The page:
What liberals don’t get about conservatives is basically everything. This occurred to me this weekend while chatting on the political web forums. Someone posted a news story of a crazed Republican School Board member going into a strange rant on 9/11, cryptanalysis, and George Bush. Anyone viewing the video would be hard pressed not to draw the conclusion that the woman is undergoing a breakdown and probably needs some sort of mental health counseling.
Unless of course you’re a liberal who views that as typical right-wing behavior.
This could be dismissed as a comment of a troll, of which there are plenty on the internet, but I had the impression that the person was more or less sincere in viewing people on the right as crazed and irrational. And there could well be a more or less scientific reason for this.
Jonathan Haidt is a social psychologist who has written the book, The Righteous Mind: Why Good People Are Divided by Politics and Religion. The book tries to show how morality is different depending on your political ideology. Reading a review of the book at a law blog, I came across this point:
One other point that I find really interesting and important about Haidt’s work is his findings on the ability of different groups to empathize across these ideological divides. So in his book (p. 287) Haidt reports on the following experiment: after determining whether someone is liberal or conservative, he then has each person answer the standard battery of questions as if he were the opposite ideology. So, he would ask a liberal to answer the questions as if he were a “typical conservative” and vice-versa. What he finds is quite striking: “The results were clear and consistent. Moderates and conservatives were most accurate in their predictions, whether they were pretending to be liberals or conservatives. Liberals were the least accurate, especially those who describe themselves as ‘very liberal.’ The biggest errors in the whole study came when liberals answered the Care and Fairness questions while pretending to be conservatives.” In other words, moderates and conservatives can understand the liberal worldview and liberals are unable to relate to the conservative worldview, especially when it comes to questions of care and fairness.
This struck me since it matches up pretty well with my own anecdotal experiences. Conservatives get where Liberals are coming from, but Liberals just don’t get where Conservatives are coming from. In the US, we live in liberal-land. The educational system is run by liberals, TV & Movies are made and produced by liberals, and most importantly, all of the major news media, either Newspapers, magazines, or TV news, are run by liberals (liberals can bleat, “but what about Fox?”- But that just shows Fox is an outlier). So I’m constantly, surrounded by the worldview of liberals. For me to take a test or pass as a liberal would be ridiculously easy. I could go to a Netroots Nation, Think Progress convention or meeting and easily pass for one of them. I know your buzzwords and prejudices. As Patton said, (and I paraphrase) “You liberal bastards, I read your book!”
All things being equal, knowing nothing of politics, people should tend to be liberal. Of course the caveat to that is all things are not equal, but you can see the power of liberal institutions to set the agenda. That’s why, in an attempt to turn the conversation away from Obamacare, the administration started talking about about income inequality, The MSM dutifully followed along because being liberal institutions, they would rather talk about income inequality than Obamacare too. We really should be talking about economic growth and job creation but that’s not an issue that can help the administration or that they have any real ideas about. But because we all live in liberal land, liberals never have to think about their ideology or challenge any of their premises, which is something that conservatives have to do all the time because they are constantly getting push back on their premises.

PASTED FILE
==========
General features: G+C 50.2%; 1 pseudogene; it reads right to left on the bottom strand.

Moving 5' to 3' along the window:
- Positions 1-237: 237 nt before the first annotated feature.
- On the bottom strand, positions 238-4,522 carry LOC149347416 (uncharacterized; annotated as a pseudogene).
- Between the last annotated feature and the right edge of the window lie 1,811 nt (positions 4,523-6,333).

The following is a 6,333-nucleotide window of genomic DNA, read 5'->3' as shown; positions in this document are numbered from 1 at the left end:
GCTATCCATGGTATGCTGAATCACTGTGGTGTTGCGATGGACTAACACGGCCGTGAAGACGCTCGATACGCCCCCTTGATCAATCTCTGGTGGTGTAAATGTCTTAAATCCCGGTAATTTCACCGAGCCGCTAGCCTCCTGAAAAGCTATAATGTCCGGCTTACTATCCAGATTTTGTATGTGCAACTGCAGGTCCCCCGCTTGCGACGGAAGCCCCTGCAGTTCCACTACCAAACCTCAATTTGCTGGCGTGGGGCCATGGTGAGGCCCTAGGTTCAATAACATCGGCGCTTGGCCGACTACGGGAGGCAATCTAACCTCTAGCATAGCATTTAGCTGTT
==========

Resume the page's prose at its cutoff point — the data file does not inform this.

As if to double down on Haidt’s ideas, last week The Nation ran an article called, Why the Curious Right Wing Silence on Michael Sam? Some passages are well worth highlighting:
Yes, the crazies in Westboro Baptist Church and some of the more reptilian swamps of the right-wing blogosphere have let loose with the homophobia, but the mainstream has been silent. It is not just Fox. Doesn’t National Review or The Weekly Standard have anything interesting, or even uninteresting, to say about any of this? Nothing? Really?
The New Republic’s Cohn even put out a plaintive tweet asking people on the right, “What do conservatives & Republicans think about a gay player in the NFL? Honest question, hoping for positive answers.” He did receive a curt tweet or two in response, mostly of the, “I don’t care as long as he can play football” variety.
In other words, the left cannot accept that in political terms, this is mostly a non story on the right. For them, this is HUGE! The answer is too simple for the Left to accept. For them, identity politics trumps everything. It’s why they can’t accept opposition to Obama’s policies as being anything other than closeted racism. When the most important thing about President Obama is his race, how else could opposition to his economic, social or foreign policies be interpolated as anything other than racism?
On the one hand, it’s kind of amusing that the Left is so clueless on figuring out the Right that even the simplest explanations elude them. But on the other hand, I really wish they understood what I was trying to say. When their default to anything I say is along the lines of a mentally ill school board member, it shows how large the gulf is between us.